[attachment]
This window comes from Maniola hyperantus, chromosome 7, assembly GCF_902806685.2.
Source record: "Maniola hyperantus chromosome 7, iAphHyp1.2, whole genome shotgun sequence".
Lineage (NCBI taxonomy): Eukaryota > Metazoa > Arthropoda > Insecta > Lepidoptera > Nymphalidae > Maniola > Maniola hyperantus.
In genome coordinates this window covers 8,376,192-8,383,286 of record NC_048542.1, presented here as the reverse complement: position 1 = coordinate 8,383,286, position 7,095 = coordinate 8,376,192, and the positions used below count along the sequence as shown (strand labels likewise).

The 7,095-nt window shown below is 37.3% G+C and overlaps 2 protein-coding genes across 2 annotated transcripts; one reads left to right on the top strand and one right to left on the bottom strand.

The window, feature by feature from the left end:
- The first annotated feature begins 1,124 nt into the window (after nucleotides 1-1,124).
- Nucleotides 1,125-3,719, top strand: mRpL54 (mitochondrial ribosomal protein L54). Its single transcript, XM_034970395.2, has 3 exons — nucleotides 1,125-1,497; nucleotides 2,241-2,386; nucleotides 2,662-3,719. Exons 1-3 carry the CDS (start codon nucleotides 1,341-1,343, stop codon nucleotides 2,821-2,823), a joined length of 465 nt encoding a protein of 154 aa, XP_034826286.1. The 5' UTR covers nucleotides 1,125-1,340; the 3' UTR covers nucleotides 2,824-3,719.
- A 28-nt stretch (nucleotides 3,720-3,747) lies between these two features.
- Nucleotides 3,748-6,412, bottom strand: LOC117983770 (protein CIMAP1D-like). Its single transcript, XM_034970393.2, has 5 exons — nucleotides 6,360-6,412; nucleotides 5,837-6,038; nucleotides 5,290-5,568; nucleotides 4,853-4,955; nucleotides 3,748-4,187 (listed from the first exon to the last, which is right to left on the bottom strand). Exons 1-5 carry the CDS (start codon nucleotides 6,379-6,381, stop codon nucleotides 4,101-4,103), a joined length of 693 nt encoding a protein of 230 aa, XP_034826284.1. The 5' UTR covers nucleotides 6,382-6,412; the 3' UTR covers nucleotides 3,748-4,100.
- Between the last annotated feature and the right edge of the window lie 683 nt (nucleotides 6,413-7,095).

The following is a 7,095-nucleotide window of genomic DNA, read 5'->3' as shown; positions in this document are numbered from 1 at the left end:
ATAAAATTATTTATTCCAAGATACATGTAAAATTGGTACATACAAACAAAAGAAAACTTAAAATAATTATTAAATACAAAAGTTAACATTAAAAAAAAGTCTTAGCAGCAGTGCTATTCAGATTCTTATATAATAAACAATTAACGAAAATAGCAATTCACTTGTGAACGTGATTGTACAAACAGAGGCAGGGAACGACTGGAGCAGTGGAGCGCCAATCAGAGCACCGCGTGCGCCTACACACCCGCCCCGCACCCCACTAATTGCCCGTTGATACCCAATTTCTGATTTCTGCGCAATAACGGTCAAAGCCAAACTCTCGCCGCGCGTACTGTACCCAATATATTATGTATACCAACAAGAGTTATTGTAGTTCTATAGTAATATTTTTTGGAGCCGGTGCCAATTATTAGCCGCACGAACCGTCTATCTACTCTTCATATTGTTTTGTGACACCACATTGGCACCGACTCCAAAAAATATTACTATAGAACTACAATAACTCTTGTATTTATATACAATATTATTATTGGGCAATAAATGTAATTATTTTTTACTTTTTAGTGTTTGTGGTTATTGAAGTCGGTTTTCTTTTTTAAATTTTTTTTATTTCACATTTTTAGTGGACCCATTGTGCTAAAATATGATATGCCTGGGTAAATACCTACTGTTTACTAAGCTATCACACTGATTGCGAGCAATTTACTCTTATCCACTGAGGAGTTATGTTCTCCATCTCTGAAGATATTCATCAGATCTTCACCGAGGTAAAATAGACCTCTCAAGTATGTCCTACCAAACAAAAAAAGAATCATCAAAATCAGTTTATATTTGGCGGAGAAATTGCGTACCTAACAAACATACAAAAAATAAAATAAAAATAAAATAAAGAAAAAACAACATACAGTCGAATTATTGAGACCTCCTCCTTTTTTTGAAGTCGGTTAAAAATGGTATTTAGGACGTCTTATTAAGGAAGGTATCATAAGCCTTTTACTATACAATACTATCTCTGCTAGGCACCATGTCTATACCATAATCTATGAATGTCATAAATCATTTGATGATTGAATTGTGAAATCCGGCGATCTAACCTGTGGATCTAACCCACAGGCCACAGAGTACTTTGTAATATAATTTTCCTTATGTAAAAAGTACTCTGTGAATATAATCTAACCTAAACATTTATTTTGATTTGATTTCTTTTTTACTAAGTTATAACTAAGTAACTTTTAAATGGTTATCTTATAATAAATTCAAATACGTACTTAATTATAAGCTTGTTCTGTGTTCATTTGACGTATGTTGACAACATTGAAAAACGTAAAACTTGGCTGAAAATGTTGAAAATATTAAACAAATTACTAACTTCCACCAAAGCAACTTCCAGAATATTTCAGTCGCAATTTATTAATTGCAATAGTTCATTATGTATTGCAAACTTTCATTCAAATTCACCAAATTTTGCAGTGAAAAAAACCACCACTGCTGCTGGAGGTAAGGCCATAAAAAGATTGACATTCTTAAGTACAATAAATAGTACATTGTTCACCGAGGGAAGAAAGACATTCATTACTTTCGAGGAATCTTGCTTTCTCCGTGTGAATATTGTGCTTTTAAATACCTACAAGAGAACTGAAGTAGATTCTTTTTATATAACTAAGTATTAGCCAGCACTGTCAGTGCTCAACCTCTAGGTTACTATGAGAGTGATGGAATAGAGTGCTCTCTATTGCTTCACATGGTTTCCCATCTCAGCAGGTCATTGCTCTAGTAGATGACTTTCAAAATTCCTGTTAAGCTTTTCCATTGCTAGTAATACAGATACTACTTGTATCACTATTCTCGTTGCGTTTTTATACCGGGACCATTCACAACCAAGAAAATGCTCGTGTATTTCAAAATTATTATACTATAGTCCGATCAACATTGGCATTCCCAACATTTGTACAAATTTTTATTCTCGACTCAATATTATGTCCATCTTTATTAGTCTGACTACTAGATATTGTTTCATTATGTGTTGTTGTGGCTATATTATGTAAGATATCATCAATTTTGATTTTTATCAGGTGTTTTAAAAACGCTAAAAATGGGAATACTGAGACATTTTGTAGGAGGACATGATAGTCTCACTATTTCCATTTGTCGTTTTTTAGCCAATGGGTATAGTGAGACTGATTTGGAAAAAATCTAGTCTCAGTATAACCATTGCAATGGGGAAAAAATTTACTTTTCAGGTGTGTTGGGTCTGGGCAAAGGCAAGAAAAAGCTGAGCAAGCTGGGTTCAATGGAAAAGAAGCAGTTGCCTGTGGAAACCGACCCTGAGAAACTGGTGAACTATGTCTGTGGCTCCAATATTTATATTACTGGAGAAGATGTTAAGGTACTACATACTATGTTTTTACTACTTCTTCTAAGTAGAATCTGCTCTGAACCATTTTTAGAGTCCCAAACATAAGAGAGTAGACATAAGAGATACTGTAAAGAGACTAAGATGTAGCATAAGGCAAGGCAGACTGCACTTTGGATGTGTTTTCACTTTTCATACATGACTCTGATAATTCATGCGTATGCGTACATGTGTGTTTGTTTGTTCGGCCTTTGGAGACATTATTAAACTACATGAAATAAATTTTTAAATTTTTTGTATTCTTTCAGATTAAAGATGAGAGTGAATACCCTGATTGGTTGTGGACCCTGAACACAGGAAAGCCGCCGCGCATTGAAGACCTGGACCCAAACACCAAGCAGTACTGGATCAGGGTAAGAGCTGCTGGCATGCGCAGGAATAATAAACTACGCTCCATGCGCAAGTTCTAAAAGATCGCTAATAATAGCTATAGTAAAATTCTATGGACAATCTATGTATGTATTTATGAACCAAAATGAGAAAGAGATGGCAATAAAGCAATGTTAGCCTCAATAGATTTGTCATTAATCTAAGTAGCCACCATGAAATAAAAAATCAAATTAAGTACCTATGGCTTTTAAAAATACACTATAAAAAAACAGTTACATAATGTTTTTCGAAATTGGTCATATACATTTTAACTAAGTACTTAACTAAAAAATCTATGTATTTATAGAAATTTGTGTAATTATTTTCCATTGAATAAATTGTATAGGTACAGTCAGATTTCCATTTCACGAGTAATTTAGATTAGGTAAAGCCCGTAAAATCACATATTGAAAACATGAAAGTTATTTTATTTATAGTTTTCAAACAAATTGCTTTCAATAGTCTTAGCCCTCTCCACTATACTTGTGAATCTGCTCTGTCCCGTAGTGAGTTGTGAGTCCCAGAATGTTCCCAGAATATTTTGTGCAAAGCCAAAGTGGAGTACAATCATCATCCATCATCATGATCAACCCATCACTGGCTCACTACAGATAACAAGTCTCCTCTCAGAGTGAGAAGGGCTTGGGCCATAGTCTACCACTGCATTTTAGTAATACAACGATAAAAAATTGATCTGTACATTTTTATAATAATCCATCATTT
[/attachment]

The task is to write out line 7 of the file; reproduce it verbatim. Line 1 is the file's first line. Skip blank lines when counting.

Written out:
- The first annotated feature begins 1,124 nt into the window (after nucleotides 1-1,124).